What followed over the next several hours was a case-book model of collectivism. Spurred by the intoxicating knowledge that there was a resolution to this once seemingly insurmountable conundrum, the tiny elves marshaled their corporate energy, enthusiasm and plain elbow grease to bring about the harmonic progression of the toys to Santa’s now waiting sleigh on the snowy mantle beneath the toy storage room. With uncommon expediency and simplicity the toys poured one after another down the cylindrical Persian rug into the back of Santa’s sleigh. The reindeer – Dasher, Dancer, Prancer and Vixen, Comet, Cupid, Donner and Blitzen, even Rudolf – breathed a sigh of relief as well! They were understandably primed to engage themselves in their high-speed world tour to deliver toys to children everywhere on Christmas Eve and the prospect of having to delay the expedition hadn’t been sitting at all well with them. Now, however, they could happily go about their Christmas Eve preparations, contentedly masticating the lovely hay which Santa always ensured they had before their demanding journey. Mrs. Claus was equally elated. She stood outside the main office at a respectable distance from the commotion, admiring the skillful way in which the bright and colourful toys were being manipulated from the storage room to Santa’s sleigh. As she knotted her fingers in her white apron she imagined how cheerful the children would be to see the arrival of their Christmas treasures! As for Nicholas and Sven, the authors of the escape from this brain-teaser, they instantly enjoyed a highly elevated status among their peers. Rudolf’s erstwhile notoriety had most certainly been eclipsed this year!

Still secluded in the depths of his office, Santa was also breathing a great deal more easily. He had completed the checking of his list of who is naughty and nice, and he was now afforded the final preparatory privilege of donning his red jacket, large black belt and red hat with the snowy white tassel. He conceded that the jacket was fitting somewhat less generously than last year and he vowed to cut back on the cookies which the well-meaning boys and girls invariably left for him on his global tour. All in all, as the hours approached for Santa’s departure from the North Pole things were looking up!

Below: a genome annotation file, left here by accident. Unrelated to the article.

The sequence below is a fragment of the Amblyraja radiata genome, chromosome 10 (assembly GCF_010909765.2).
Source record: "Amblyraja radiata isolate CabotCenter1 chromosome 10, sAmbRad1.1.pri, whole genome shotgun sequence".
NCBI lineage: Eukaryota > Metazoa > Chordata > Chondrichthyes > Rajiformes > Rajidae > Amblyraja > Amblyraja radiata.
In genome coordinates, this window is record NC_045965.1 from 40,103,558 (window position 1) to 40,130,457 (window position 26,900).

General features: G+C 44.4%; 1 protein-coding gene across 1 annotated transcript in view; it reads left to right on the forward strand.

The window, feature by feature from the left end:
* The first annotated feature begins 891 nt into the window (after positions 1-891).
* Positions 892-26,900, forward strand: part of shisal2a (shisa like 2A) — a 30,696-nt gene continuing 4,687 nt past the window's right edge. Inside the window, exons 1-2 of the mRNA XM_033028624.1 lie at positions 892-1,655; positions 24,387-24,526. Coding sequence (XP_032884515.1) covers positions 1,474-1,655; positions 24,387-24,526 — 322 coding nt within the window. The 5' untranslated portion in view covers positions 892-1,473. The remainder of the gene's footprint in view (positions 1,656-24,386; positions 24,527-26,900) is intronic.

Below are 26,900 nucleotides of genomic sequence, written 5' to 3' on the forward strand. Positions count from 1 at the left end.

Next day – Christmas Eve – the hours sped by. Santa and Mrs. Claus had together enjoyed their breakfast preceding Santa’s impending departure. The steel runners of Santa’s sleigh had been sanded and polished to capitalize upon maximum swiftness in navigating the cold, winter sky. The reindeer had been fed and watered. All was in readiness. The elves had completed the final adjustments to the specialty toys and loaded them upon Santa’s sleigh.

At the customary time – in keeping with the tradition that Santa and his elves had conducted for year upon year – the elves harnessed the reindeer in their handsome tack and bells and Santa climbed aboard his magical sleigh. The stars in the sky sparkled brilliantly; the moon shone its silver light upon the glistening snow; Santa uttered a tell-tale “Ho, Ho, Ho!” and with that the reindeer tugged upon the heavily laden sleigh and whisked Santa and the cargo of toys into the sky. In an instant they had disappeared and were out of sight!

“Merry Christmas to All and to All a Good Night!”